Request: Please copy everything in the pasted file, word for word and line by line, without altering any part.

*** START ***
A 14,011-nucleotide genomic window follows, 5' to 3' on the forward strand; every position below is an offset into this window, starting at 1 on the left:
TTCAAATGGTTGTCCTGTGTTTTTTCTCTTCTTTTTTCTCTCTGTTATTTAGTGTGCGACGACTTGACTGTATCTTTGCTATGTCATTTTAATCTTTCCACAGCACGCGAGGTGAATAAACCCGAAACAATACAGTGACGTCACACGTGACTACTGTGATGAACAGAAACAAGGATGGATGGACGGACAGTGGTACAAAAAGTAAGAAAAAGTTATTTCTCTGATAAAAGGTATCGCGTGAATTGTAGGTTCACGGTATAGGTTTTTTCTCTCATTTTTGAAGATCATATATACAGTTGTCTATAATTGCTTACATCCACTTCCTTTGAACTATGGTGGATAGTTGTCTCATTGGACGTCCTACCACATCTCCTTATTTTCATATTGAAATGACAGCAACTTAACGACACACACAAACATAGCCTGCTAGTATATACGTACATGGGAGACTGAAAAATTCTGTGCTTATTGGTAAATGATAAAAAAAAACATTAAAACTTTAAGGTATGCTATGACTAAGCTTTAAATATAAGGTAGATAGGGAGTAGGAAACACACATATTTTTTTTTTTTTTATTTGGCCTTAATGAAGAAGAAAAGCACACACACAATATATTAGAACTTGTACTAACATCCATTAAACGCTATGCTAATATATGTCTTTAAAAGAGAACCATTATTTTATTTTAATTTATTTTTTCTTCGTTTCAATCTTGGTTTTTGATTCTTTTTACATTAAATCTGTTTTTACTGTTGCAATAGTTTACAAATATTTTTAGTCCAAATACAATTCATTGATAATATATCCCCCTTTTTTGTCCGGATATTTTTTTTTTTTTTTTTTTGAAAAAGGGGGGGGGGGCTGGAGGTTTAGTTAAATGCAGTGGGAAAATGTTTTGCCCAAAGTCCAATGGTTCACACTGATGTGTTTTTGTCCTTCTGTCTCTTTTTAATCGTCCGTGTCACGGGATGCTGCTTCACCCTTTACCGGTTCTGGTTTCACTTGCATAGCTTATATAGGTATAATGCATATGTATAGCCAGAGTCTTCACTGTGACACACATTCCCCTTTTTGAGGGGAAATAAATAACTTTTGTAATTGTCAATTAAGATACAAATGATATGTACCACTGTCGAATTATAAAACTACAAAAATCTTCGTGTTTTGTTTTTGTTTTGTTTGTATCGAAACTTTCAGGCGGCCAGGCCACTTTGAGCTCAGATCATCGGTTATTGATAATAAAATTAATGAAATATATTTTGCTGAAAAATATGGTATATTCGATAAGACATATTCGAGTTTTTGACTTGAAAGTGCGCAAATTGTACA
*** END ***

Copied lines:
A 14,011-nucleotide genomic window follows, 5' to 3' on the forward strand; every position below is an offset into this window, starting at 1 on the left:
TTCAAATGGTTGTCCTGTGTTTTTTCTCTTCTTTTTTCTCTCTGTTATTTAGTGTGCGACGACTTGACTGTATCTTTGCTATGTCATTTTAATCTTTCCACAGCACGCGAGGTGAATAAACCCGAAACAATACAGTGACGTCACACGTGACTACTGTGATGAACAGAAACAAGGATGGATGGACGGACAGTGGTACAAAAAGTAAGAAAAAGTTATTTCTCTGATAAAAGGTATCGCGTGAATTGTAGGTTCACGGTATAGGTTTTTTCTCTCATTTTTGAAGATCATATATACAGTTGTCTATAATTGCTTACATCCACTTCCTTTGAACTATGGTGGATAGTTGTCTCATTGGACGTCCTACCACATCTCCTTATTTTCATATTGAAATGACAGCAACTTAACGACACACACAAACATAGCCTGCTAGTATATACGTACATGGGAGACTGAAAAATTCTGTGCTTATTGGTAAATGATAAAAAAAAACATTAAAACTTTAAGGTATGCTATGACTAAGCTTTAAATATAAGGTAGATAGGGAGTAGGAAACACACATATTTTTTTTTTTTTTATTTGGCCTTAATGAAGAAGAAAAGCACACACACAATATATTAGAACTTGTACTAACATCCATTAAACGCTATGCTAATATATGTCTTTAAAAGAGAACCATTATTTTATTTTAATTTATTTTTTCTTCGTTTCAATCTTGGTTTTTGATTCTTTTTACATTAAATCTGTTTTTACTGTTGCAATAGTTTACAAATATTTTTAGTCCAAATACAATTCATTGATAATATATCCCCCTTTTTTGTCCGGATATTTTTTTTTTTTTTTTTTTGAAAAAGGGGGGGGGGGCTGGAGGTTTAGTTAAATGCAGTGGGAAAATGTTTTGCCCAAAGTCCAATGGTTCACACTGATGTGTTTTTGTCCTTCTGTCTCTTTTTAATCGTCCGTGTCACGGGATGCTGCTTCACCCTTTACCGGTTCTGGTTTCACTTGCATAGCTTATATAGGTATAATGCATATGTATAGCCAGAGTCTTCACTGTGACACACATTCCCCTTTTTGAGGGGAAATAAATAACTTTTGTAATTGTCAATTAAGATACAAATGATATGTACCACTGTCGAATTATAAAACTACAAAAATCTTCGTGTTTTGTTTTTGTTTTGTTTGTATCGAAACTTTCAGGCGGCCAGGCCACTTTGAGCTCAGATCATCGGTTATTGATAATAAAATTAATGAAATATATTTTGCTGAAAAATATGGTATATTCGATAAGACATATTCGAGTTTTTGACTTGAAAGTGCGCAAATTGTACA